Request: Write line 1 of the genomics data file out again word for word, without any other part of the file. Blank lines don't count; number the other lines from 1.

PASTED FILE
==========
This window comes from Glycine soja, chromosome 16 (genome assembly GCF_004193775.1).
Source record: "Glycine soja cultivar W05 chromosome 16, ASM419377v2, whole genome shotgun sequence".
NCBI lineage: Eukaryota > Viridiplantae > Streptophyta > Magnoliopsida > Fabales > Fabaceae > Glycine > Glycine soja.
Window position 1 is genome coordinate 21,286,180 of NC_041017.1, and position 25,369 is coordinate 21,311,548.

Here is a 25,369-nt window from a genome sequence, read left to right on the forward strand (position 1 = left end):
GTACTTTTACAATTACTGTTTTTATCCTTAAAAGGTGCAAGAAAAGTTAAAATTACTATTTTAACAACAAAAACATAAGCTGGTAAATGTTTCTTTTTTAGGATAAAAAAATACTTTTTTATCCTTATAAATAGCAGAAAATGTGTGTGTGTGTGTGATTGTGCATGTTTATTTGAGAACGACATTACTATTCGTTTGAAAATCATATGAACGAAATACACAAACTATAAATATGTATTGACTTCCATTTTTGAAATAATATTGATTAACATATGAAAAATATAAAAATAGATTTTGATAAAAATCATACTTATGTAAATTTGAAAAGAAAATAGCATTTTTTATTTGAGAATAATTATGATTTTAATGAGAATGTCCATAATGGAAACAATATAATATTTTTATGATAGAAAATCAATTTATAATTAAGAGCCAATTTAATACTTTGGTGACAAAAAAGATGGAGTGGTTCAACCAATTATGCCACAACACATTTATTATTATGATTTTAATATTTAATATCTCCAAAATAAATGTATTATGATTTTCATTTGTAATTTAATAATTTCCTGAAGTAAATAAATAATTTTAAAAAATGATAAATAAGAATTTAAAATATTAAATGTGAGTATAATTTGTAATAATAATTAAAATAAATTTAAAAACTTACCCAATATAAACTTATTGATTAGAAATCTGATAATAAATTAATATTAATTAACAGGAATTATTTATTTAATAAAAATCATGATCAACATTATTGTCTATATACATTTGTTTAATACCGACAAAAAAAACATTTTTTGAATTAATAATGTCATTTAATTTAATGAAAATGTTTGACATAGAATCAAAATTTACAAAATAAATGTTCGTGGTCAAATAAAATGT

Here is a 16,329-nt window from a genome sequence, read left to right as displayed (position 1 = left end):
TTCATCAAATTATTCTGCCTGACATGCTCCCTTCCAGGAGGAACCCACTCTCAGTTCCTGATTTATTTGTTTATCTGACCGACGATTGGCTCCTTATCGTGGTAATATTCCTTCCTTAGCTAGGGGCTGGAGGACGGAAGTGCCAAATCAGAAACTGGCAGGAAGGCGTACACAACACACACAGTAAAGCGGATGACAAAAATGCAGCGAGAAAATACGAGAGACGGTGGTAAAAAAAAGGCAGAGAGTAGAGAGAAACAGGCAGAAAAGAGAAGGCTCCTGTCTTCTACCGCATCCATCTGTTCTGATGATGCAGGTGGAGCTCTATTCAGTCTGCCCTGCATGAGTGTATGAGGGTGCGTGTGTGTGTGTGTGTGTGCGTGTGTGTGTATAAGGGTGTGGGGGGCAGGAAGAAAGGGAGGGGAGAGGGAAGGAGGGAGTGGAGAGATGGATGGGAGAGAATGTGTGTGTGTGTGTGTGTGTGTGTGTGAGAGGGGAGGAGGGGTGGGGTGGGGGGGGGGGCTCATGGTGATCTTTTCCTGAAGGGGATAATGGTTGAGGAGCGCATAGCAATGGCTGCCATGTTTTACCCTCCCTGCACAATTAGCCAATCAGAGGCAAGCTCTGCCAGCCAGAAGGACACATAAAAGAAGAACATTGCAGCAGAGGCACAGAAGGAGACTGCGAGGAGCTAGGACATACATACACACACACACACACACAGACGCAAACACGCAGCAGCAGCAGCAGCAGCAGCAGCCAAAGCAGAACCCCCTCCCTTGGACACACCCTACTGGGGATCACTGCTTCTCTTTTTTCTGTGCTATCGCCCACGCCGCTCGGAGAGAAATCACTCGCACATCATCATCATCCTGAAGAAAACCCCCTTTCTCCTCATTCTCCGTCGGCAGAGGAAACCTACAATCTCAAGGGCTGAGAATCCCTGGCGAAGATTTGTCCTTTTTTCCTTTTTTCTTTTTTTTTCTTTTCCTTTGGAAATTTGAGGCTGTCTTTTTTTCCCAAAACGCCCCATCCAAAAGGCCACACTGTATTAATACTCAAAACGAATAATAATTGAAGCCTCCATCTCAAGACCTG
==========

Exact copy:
This window comes from Glycine soja, chromosome 16 (genome assembly GCF_004193775.1).